All statistics were analyzed using R (version 3.6.2). We analyzed the female-male approach difference before pairing by taking the absolute value of the difference between female (F) and male (M) approach, |F1-M1| and regressing it on pair type (mismatched or matched) in a general linear model (GLM). We analyzed the degree to which pairs converged by taking the initial difference between pair members, |F1-M1|, and subtracting it from the difference at the second test, |F2-M2|, and regressed it on pair type, treatment type (saline or IN-OT), and their interaction in a GLM. We analyzed individual changes by subtracting initial approach from approach at the second test (F2-F1 and M2-M1) and regressed it on pair type, treatment type, and their interaction in a GLM. We likewise analyzed the amount of time pair members spent within the same chamber using pair type, treatment type, and their interaction as factors in a GLM. For changes in vocalizations, we summed vocalizations produced by pairs before pairing and subtracted them from the vocalizations produced in the second test, again using pair type, treatment type, and their interaction as factors in a GLM. For the proportion of sustained vocalizations (SVs), we looked only at vocalizations produced at the post-pairing test, because there were so few vocalizations produced prior to pairing. We analyzed the proportion of SVs using a GLM with pair type, treatment, and their interaction as factors. We used linear regressions to test if behavior predicted call type proportion. For the separate experiment using unpaired females, we regressed second approach on initial approach, and also analyzed the effects of treatment on approach during the second test, using a GLM. p values were Holm-Bonferroni corrected for multiple comparisons where appropriate.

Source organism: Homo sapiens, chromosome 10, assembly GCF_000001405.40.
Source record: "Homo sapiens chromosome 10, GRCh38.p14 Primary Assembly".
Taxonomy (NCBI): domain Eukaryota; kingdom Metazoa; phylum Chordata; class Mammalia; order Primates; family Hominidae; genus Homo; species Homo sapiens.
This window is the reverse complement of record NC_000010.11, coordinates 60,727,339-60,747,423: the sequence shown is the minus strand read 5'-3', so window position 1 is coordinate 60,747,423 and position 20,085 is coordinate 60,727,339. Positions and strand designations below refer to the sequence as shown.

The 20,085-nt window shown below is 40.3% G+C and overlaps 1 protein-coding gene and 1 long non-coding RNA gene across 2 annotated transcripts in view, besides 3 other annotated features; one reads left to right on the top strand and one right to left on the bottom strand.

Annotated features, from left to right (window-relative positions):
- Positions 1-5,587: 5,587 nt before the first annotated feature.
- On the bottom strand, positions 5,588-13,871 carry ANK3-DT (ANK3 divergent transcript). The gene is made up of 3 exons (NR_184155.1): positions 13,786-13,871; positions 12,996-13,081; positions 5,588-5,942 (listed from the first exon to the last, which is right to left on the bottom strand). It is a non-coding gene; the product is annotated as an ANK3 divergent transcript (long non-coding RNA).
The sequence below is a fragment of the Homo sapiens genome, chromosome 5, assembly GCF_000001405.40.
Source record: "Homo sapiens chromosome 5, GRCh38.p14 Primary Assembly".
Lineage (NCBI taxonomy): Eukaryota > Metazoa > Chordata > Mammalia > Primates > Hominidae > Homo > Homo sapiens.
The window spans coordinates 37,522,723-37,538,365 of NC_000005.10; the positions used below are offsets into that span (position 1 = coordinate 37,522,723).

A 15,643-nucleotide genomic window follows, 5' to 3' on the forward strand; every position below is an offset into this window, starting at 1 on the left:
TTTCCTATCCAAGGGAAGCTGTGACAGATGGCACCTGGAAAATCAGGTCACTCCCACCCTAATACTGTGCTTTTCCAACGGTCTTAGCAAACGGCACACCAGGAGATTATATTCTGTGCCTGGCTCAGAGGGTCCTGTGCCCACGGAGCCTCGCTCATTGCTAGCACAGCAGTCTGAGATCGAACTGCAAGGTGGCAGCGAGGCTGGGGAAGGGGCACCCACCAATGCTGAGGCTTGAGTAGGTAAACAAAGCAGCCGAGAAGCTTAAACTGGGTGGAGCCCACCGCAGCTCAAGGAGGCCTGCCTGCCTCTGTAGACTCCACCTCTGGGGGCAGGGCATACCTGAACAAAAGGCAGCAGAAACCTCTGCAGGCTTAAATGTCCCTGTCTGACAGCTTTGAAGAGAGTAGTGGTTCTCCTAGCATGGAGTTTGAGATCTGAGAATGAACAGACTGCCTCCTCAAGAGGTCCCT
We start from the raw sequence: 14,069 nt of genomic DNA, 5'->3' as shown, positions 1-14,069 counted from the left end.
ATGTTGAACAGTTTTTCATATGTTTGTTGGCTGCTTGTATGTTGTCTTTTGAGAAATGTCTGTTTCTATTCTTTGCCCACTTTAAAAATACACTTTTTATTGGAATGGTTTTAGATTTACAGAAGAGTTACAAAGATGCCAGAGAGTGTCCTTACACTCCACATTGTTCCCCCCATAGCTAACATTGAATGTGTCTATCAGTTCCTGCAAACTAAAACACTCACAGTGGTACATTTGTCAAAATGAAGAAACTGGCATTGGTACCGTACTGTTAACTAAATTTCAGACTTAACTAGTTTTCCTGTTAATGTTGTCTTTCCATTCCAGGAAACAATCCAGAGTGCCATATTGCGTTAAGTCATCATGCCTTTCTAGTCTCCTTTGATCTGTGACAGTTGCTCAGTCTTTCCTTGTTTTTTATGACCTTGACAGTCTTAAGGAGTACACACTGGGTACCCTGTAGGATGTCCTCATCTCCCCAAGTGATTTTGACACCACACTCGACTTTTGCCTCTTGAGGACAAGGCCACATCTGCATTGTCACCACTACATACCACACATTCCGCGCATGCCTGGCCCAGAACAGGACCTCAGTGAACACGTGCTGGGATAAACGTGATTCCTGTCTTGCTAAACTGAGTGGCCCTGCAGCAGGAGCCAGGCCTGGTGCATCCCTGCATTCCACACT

Mismatched pairs had a greater difference in approach scores before pairing than did matched pairs

Prior to pairing, a wide range in approach to bark playbacks was found in females (33.43 ± 4.07 s s.e.m.) and males (37.96 ± 4.19 s s.e.m.), with a general linear model (GLM) of approach regressed on sex revealing no mean difference between sexes (F(1,90) = 0.597, p = 0.442; Fig. 2B). Males and females were paired based on their approach, whereby “mismatched” pairs had ≥ 30 s difference in approach score while matched pairs had ≤ 10 s in their approach score (“mismatched”: N = 16 pairs female lower than male, N = 13 pairs male lower than female; “matched”: N = 8 pairs female lower than male, N = 9 pairs male lower than female; Fig. 2C). As expected, a GLM revealed a statistically significant gap between the approach difference for females and males of mismatched (50.59 ± 3.11 s s.e.m.) and matched (5.71 ± 0.83 s s.e.m.) pairs (F(1,44) = 118.100, p < 0.001; Fig. 2D).

IN–OT drove mismatched pairs to become more similar than saline mismatched pairs